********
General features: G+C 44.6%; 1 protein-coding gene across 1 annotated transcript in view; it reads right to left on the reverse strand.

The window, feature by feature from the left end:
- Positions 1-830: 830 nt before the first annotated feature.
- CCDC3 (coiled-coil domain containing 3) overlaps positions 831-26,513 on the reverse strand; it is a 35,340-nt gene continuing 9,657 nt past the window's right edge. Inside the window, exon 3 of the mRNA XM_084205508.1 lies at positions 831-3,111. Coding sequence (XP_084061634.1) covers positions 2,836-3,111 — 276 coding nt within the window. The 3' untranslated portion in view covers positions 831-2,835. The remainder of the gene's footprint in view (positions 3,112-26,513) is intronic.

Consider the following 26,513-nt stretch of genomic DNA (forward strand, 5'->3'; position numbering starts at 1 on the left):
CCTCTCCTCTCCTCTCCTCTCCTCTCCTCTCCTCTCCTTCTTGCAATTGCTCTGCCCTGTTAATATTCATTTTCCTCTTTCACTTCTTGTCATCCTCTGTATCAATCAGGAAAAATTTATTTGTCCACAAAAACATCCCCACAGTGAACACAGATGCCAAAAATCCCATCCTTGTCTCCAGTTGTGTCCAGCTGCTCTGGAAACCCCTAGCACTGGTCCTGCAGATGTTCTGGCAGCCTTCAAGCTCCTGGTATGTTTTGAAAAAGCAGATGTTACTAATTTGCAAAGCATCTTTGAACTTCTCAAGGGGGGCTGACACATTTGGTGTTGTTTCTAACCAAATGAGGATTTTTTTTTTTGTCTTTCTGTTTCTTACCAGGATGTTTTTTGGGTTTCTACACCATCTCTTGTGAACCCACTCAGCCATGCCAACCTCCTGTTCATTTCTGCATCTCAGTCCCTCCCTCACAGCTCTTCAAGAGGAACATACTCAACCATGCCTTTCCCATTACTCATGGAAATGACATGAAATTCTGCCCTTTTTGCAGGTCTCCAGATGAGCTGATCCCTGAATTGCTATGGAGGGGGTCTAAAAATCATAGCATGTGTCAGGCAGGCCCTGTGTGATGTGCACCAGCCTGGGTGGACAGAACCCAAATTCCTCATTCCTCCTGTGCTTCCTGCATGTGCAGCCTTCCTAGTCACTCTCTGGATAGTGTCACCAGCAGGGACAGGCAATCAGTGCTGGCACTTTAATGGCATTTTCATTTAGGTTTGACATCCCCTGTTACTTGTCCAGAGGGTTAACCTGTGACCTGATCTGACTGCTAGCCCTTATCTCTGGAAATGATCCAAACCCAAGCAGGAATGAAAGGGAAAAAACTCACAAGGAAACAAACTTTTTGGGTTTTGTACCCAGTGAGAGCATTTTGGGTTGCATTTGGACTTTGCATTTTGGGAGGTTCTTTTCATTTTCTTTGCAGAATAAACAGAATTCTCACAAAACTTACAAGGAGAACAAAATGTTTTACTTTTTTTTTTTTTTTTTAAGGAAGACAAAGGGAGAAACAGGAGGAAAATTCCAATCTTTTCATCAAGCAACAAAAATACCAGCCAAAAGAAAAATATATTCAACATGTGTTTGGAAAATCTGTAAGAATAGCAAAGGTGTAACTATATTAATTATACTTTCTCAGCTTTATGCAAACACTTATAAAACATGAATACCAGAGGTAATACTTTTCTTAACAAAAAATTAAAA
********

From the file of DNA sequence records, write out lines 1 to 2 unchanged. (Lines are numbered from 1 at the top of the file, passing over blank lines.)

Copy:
General features: G+C 44.6%; 1 protein-coding gene across 1 annotated transcript in view; it reads right to left on the reverse strand.

The window, feature by feature from the left end: